Update for the week of Thursday, April 30, 2020

For the foreseeable future, activities in the church will continue to include no more than 5 people. We are all encouraged to join the services live streamed at: https://bit.ly/stmarylive or bit.ly/stmarylive  or by clicking the live broadcasts button on the church website:  http://www.stmaryorthodoxchurch.org

If you LIKE St. Mary on Facebook you’ll get advanced notice of live-streamed services:


Memory Eternal - We regret to inform you of the falling asleep in the Lord of William (Bill) Warfield on April 26. Bill was the beloved husband of Julie (Teebagy) Warfield who predeceased him in December of 2018. He is survived by 4 children: Bill Jr., Doreen, Elaine and James and many grandchildren, nieces and nephews. Contributions in Bill’s memory may be made to the Dana-Farber Cancer Institute, PO Box 849168, Boston, MA 02284-9168.
Our parish family extends heartfelt sympathies to Bill’s family.
Food for Hungry People Mite Boxes - Food for Hungry People is due. Please mail a check in to the church office at 8 Inman St. Cambridge, MA 02139, or use Egive and note FFHP in the ‘Other’ dialogue box.
Scholarship/Grant Opportunity for Antiochian Women - Each year, the Antiochian Orthodox Christian Women of North America awards grants of $500.00. The grant is to help women with the cost of education or training, undertaken to improve their circumstances or that of their families.  Grants are awarded to women over 26 years old, who are active members of an Antiochian parish and who are perusing higher education or training. Applications are due June 1, 2020. For more info click here: Scholarship Coordinator's Cover Letter & Application Form​​​
Virtual Community Prayer Groups - In this very anxiety provoking and isolating time, some in St Mary’s community have found imaginative ways to use social media to support a prayer-life. These opportunities for communal prayer are open to anyone who wants to take part:
There is Morning Prayer with James Wilcox who writes: I simply read the Trisagion Prayers, two Psalms, a prayer "waking from sleep," I say a prayer for the sick (with names given from other Orthodox parishioners and friends) and we close with the Prayer of St. Ephraim.
   If anyone would like to join, we start at 8:45 each morning, Monday – Saturday, and go for about 10-12 minutes. Folks will need a Zoom account (which can be accessed on their home computer or their phones). Note the addition of a password to add a level of security. And there is also an adult Sunday school class.
On Tuesday Evening at 7:30 the Young Adult Ministry would like to invite everyone in our church community to a virtual Paraklesis to the Theotokos over Zoom. The Paraklesis is a service traditionally sung during times of great distress.
   We will be using the text linked below, and we hope to see you all there! You  don’t have to be a great singer to participate.
   After we offer our prayers we will continue the Zoom call to check in with one another and see what other virtual events/support we can offer one another during this time. We would also like to invite everyone to a weekly virtual coffee hour after our streamed Sunday Divine Liturgy.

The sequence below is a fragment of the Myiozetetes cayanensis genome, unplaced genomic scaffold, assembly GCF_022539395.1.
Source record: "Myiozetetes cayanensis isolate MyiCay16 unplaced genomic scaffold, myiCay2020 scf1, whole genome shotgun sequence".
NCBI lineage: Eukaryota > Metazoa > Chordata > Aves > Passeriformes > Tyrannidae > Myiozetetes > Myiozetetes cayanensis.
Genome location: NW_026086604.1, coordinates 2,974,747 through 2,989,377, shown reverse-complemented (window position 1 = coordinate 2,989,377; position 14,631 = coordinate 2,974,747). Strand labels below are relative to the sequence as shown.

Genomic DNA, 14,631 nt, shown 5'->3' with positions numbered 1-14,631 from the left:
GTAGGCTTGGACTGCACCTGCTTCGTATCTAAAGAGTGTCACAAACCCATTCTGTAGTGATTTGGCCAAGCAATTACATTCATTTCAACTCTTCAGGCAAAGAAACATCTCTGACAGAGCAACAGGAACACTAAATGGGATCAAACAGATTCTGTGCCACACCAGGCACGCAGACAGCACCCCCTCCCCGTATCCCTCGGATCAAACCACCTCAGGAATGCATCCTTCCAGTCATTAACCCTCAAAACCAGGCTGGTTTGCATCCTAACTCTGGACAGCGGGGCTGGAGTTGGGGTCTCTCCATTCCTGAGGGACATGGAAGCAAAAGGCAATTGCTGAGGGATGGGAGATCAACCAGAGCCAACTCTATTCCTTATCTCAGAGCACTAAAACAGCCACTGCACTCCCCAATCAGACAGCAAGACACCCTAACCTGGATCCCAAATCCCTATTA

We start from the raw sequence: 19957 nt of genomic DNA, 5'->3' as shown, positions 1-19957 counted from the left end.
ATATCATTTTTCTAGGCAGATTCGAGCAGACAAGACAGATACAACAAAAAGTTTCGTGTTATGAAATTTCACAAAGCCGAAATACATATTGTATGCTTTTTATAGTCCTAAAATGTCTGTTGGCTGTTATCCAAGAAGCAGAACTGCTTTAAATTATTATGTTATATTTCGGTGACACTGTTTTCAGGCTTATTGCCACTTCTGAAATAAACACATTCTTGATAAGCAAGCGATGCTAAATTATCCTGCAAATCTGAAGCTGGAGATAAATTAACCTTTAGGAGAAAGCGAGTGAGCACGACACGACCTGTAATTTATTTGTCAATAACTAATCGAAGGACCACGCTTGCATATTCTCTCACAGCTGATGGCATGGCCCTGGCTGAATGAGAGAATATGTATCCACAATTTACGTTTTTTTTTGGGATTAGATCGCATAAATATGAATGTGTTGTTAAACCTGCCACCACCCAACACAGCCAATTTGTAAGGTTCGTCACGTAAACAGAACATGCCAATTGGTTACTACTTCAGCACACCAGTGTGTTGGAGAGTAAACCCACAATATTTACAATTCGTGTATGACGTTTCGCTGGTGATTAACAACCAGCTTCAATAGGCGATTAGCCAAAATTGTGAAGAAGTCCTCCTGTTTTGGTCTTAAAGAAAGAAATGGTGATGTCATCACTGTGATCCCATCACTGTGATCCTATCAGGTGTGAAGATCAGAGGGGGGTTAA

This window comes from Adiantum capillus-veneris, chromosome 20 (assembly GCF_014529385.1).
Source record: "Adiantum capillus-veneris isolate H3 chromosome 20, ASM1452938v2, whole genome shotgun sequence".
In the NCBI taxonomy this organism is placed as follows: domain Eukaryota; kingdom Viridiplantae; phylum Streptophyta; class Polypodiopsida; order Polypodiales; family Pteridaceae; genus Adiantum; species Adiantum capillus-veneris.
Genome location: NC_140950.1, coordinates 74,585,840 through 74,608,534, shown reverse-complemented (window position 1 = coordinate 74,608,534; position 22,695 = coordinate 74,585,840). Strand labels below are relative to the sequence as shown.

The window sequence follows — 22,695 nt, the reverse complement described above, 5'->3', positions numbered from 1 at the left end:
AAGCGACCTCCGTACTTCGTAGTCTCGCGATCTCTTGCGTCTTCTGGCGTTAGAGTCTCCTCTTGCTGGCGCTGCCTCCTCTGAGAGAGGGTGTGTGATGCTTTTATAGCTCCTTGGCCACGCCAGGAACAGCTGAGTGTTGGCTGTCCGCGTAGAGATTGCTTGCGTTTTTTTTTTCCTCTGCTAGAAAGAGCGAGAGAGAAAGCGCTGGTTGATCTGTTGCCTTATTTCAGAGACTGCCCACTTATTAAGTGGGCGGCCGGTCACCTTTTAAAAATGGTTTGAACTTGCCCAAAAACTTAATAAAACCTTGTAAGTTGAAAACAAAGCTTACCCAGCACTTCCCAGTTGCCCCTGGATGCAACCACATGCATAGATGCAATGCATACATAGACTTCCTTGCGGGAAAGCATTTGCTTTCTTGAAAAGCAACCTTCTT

You can pray the liturgical services at home 
The Archdiocese has published online instructions for reader services (services
without a priest present). You can find them at the Online Liturgical Guide. Look at the list of services on the right side of the page and click on the ones marked ‘Reader Service’.
People Helping People
A number of parishioners have made known their desire to help people who need assistance. The church office is keeping a list of volunteers. As of this writing we have 8 people. Call the office if you would like your name added to the list of volunteers. There can’t be too many.
   If you know of anyone who needs any sort of help call the church office (617) 547-1234 to make the connection. We don’t promise we’ll meet all needs but we’ll try as best we can.

Prayer, originally, is not the work of man alone. Neither is it performed for his comfort or for the fulfilment of his needs or demands. The greatness of prayer lies in its being the work of spiritual beings in general. It is neither of this age, nor for this age. Thus, if we restrict prayer to the satisfaction on man’s needs and demands or to responding to his pleas in this life, it loses its essential greatness. Through hallowing the name of God, paying homage to him, thanking and honoring him with pure praise, man is transformed into a spiritual being. He thus joins the heavenly host in their transcendent ministry.
   However, we ask God for temporal things because we have fallen from our original spiritual status in which we lacked nothing. Although this is alien to the original concept of prayer, God in his graciousness has come down to our level and promised to listen to our prayers when we bring him our needs and complaints, which he knows only too well. He thus assures us that he will never abandon us for our sins and that our tribulations are a matter of concern to him.
   - Fr. Matthew The Poor